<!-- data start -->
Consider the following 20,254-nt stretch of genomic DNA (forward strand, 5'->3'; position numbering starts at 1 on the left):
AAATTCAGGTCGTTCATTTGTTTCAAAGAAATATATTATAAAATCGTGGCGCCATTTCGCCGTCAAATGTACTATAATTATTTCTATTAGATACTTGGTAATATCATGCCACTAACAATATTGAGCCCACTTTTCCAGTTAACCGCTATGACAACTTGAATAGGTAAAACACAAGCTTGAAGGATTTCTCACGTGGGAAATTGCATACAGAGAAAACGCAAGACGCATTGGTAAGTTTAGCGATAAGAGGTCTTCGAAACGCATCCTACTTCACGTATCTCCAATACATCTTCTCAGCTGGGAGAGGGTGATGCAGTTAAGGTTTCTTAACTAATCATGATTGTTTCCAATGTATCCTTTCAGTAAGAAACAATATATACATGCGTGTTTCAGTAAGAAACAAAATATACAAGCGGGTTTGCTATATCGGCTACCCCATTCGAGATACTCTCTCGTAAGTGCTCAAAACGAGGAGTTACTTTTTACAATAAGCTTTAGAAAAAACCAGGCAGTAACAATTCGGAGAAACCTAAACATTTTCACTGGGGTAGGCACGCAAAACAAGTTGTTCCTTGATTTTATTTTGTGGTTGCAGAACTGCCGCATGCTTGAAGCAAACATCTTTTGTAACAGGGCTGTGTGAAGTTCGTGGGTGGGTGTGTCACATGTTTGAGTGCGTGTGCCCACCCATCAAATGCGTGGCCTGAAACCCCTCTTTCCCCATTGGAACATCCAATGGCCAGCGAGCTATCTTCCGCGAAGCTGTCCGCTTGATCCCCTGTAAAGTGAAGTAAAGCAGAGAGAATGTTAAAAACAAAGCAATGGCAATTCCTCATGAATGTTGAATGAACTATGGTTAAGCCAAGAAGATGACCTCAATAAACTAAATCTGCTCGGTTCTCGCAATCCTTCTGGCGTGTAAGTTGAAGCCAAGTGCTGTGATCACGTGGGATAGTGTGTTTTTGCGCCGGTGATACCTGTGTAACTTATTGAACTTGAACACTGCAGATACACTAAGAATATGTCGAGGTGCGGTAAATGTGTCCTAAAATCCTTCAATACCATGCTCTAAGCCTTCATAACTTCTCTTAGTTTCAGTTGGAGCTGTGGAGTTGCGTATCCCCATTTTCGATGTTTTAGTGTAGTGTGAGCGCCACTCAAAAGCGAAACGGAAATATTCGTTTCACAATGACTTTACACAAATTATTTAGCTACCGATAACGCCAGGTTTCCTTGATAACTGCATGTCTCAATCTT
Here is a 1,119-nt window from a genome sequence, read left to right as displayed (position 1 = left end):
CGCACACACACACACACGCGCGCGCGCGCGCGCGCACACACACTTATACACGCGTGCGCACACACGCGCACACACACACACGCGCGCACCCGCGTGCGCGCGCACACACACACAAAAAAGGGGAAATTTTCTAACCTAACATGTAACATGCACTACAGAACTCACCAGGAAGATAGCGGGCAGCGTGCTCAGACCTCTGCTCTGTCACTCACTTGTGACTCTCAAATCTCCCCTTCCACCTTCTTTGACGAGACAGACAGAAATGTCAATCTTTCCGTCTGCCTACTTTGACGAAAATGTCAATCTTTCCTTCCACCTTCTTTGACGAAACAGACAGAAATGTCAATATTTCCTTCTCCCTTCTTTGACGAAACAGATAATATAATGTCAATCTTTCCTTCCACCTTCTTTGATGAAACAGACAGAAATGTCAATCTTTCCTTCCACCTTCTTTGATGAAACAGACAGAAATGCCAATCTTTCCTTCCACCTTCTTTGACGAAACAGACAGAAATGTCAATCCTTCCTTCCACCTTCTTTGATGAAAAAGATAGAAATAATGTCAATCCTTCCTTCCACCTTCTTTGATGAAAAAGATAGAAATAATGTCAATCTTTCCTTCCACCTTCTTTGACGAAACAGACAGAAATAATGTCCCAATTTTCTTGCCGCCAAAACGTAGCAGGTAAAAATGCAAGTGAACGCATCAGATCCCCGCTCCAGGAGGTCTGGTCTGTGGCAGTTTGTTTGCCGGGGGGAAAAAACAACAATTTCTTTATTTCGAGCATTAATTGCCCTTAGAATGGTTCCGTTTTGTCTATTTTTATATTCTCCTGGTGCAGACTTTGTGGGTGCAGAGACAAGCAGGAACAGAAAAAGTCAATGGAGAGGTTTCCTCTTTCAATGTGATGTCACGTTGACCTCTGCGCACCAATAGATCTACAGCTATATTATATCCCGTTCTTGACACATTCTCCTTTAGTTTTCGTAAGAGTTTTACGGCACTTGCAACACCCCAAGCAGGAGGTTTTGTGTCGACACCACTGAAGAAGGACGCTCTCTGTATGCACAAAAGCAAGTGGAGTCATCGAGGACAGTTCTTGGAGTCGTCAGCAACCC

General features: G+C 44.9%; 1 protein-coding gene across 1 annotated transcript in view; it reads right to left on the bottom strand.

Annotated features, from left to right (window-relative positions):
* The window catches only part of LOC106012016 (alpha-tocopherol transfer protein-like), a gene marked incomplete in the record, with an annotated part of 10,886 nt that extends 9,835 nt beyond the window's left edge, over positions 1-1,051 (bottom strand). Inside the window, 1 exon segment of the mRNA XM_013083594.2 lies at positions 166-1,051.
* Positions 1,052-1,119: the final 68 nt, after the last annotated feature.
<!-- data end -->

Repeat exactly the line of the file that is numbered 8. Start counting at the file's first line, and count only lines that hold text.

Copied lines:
* Positions 1,052-1,119: the final 68 nt, after the last annotated feature.